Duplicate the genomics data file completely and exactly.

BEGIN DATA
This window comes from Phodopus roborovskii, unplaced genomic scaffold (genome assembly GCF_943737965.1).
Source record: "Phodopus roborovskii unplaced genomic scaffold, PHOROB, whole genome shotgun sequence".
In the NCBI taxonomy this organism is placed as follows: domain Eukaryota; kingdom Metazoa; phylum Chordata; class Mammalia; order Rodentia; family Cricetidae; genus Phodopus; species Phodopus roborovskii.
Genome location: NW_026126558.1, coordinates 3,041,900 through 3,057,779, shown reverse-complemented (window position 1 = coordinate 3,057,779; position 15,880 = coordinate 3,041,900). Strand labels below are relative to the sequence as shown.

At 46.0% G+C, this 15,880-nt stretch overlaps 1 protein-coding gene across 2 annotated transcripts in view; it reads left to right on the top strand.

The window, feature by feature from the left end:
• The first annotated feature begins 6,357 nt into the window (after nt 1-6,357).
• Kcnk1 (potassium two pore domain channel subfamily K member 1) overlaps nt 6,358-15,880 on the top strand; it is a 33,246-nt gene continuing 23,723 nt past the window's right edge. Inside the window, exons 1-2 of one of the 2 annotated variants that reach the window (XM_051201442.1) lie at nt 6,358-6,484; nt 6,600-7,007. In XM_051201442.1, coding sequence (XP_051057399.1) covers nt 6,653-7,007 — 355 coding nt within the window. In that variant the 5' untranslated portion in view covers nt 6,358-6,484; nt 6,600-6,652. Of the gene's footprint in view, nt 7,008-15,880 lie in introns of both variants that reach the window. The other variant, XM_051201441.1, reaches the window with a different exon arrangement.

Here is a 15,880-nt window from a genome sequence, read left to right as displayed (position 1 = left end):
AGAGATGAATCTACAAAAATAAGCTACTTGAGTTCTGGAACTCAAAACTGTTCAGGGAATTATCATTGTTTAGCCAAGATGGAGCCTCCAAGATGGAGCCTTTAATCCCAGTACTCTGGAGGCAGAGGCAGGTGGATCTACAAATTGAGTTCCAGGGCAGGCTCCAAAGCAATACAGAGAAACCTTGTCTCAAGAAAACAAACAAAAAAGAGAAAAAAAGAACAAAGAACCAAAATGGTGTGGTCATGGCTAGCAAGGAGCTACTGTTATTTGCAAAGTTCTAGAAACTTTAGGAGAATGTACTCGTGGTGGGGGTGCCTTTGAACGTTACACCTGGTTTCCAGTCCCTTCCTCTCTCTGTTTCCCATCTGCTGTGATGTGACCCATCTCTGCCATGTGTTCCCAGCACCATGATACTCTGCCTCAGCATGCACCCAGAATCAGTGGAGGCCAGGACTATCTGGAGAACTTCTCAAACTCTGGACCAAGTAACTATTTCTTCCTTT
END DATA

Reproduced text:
This window comes from Phodopus roborovskii, unplaced genomic scaffold (genome assembly GCF_943737965.1).
Source record: "Phodopus roborovskii unplaced genomic scaffold, PHOROB, whole genome shotgun sequence".
In the NCBI taxonomy this organism is placed as follows: domain Eukaryota; kingdom Metazoa; phylum Chordata; class Mammalia; order Rodentia; family Cricetidae; genus Phodopus; species Phodopus roborovskii.
Genome location: NW_026126558.1, coordinates 3,041,900 through 3,057,779, shown reverse-complemented (window position 1 = coordinate 3,057,779; position 15,880 = coordinate 3,041,900). Strand labels below are relative to the sequence as shown.

At 46.0% G+C, this 15,880-nt stretch overlaps 1 protein-coding gene across 2 annotated transcripts in view; it reads left to right on the top strand.

The window, feature by feature from the left end:
• The first annotated feature begins 6,357 nt into the window (after nt 1-6,357).
• Kcnk1 (potassium two pore domain channel subfamily K member 1) overlaps nt 6,358-15,880 on the top strand; it is a 33,246-nt gene continuing 23,723 nt past the window's right edge. Inside the window, exons 1-2 of one of the 2 annotated variants that reach the window (XM_051201442.1) lie at nt 6,358-6,484; nt 6,600-7,007. In XM_051201442.1, coding sequence (XP_051057399.1) covers nt 6,653-7,007 — 355 coding nt within the window. In that variant the 5' untranslated portion in view covers nt 6,358-6,484; nt 6,600-6,652. Of the gene's footprint in view, nt 7,008-15,880 lie in introns of both variants that reach the window. The other variant, XM_051201441.1, reaches the window with a different exon arrangement.

Here is a 15,880-nt window from a genome sequence, read left to right as displayed (position 1 = left end):
AGAGATGAATCTACAAAAATAAGCTACTTGAGTTCTGGAACTCAAAACTGTTCAGGGAATTATCATTGTTTAGCCAAGATGGAGCCTCCAAGATGGAGCCTTTAATCCCAGTACTCTGGAGGCAGAGGCAGGTGGATCTACAAATTGAGTTCCAGGGCAGGCTCCAAAGCAATACAGAGAAACCTTGTCTCAAGAAAACAAACAAAAAAGAGAAAAAAAGAACAAAGAACCAAAATGGTGTGGTCATGGCTAGCAAGGAGCTACTGTTATTTGCAAAGTTCTAGAAACTTTAGGAGAATGTACTCGTGGTGGGGGTGCCTTTGAACGTTACACCTGGTTTCCAGTCCCTTCCTCTCTCTGTTTCCCATCTGCTGTGATGTGACCCATCTCTGCCATGTGTTCCCAGCACCATGATACTCTGCCTCAGCATGCACCCAGAATCAGTGGAGGCCAGGACTATCTGGAGAACTTCTCAAACTCTGGACCAAGTAACTATTTCTTCCTTT